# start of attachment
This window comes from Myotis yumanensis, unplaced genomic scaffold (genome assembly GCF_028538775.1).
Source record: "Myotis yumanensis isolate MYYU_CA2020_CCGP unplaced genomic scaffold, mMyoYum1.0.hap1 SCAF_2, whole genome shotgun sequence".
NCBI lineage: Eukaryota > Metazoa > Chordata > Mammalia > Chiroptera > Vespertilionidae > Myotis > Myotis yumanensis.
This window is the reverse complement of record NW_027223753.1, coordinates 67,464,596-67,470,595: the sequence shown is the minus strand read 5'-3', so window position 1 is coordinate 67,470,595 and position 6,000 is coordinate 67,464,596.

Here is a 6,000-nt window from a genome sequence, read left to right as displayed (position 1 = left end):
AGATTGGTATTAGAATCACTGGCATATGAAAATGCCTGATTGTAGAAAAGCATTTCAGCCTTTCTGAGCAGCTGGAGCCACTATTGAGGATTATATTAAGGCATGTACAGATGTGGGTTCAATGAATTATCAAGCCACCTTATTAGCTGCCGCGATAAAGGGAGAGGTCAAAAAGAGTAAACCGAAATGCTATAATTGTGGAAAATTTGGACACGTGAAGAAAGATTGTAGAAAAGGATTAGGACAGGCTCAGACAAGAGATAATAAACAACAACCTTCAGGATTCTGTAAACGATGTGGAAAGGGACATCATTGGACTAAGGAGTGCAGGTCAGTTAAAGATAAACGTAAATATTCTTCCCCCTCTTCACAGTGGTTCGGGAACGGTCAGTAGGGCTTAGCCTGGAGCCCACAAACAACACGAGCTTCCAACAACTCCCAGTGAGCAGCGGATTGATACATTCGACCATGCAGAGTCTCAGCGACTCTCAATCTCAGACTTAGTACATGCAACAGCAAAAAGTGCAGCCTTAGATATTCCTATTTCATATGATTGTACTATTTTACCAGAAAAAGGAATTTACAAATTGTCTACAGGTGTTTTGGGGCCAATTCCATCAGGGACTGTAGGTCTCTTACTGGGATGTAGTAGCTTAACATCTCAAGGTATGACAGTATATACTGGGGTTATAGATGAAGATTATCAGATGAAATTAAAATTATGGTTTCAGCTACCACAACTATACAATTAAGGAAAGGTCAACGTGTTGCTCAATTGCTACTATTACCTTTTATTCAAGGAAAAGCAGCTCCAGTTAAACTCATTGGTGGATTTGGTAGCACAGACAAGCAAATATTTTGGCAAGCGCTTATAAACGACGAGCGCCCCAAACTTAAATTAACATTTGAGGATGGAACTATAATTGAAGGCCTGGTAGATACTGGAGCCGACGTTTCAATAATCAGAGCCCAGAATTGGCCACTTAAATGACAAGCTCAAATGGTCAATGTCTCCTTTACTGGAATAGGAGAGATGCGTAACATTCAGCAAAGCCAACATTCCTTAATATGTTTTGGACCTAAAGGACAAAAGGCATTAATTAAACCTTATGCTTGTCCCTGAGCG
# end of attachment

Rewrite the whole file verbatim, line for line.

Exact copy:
This window comes from Myotis yumanensis, unplaced genomic scaffold (genome assembly GCF_028538775.1).
Source record: "Myotis yumanensis isolate MYYU_CA2020_CCGP unplaced genomic scaffold, mMyoYum1.0.hap1 SCAF_2, whole genome shotgun sequence".
NCBI lineage: Eukaryota > Metazoa > Chordata > Mammalia > Chiroptera > Vespertilionidae > Myotis > Myotis yumanensis.
This window is the reverse complement of record NW_027223753.1, coordinates 67,464,596-67,470,595: the sequence shown is the minus strand read 5'-3', so window position 1 is coordinate 67,470,595 and position 6,000 is coordinate 67,464,596.

Here is a 6,000-nt window from a genome sequence, read left to right as displayed (position 1 = left end):
AGATTGGTATTAGAATCACTGGCATATGAAAATGCCTGATTGTAGAAAAGCATTTCAGCCTTTCTGAGCAGCTGGAGCCACTATTGAGGATTATATTAAGGCATGTACAGATGTGGGTTCAATGAATTATCAAGCCACCTTATTAGCTGCCGCGATAAAGGGAGAGGTCAAAAAGAGTAAACCGAAATGCTATAATTGTGGAAAATTTGGACACGTGAAGAAAGATTGTAGAAAAGGATTAGGACAGGCTCAGACAAGAGATAATAAACAACAACCTTCAGGATTCTGTAAACGATGTGGAAAGGGACATCATTGGACTAAGGAGTGCAGGTCAGTTAAAGATAAACGTAAATATTCTTCCCCCTCTTCACAGTGGTTCGGGAACGGTCAGTAGGGCTTAGCCTGGAGCCCACAAACAACACGAGCTTCCAACAACTCCCAGTGAGCAGCGGATTGATACATTCGACCATGCAGAGTCTCAGCGACTCTCAATCTCAGACTTAGTACATGCAACAGCAAAAAGTGCAGCCTTAGATATTCCTATTTCATATGATTGTACTATTTTACCAGAAAAAGGAATTTACAAATTGTCTACAGGTGTTTTGGGGCCAATTCCATCAGGGACTGTAGGTCTCTTACTGGGATGTAGTAGCTTAACATCTCAAGGTATGACAGTATATACTGGGGTTATAGATGAAGATTATCAGATGAAATTAAAATTATGGTTTCAGCTACCACAACTATACAATTAAGGAAAGGTCAACGTGTTGCTCAATTGCTACTATTACCTTTTATTCAAGGAAAAGCAGCTCCAGTTAAACTCATTGGTGGATTTGGTAGCACAGACAAGCAAATATTTTGGCAAGCGCTTATAAACGACGAGCGCCCCAAACTTAAATTAACATTTGAGGATGGAACTATAATTGAAGGCCTGGTAGATACTGGAGCCGACGTTTCAATAATCAGAGCCCAGAATTGGCCACTTAAATGACAAGCTCAAATGGTCAATGTCTCCTTTACTGGAATAGGAGAGATGCGTAACATTCAGCAAAGCCAACATTCCTTAATATGTTTTGGACCTAAAGGACAAAAGGCATTAATTAAACCTTATGCTTGTCCCTGAGCG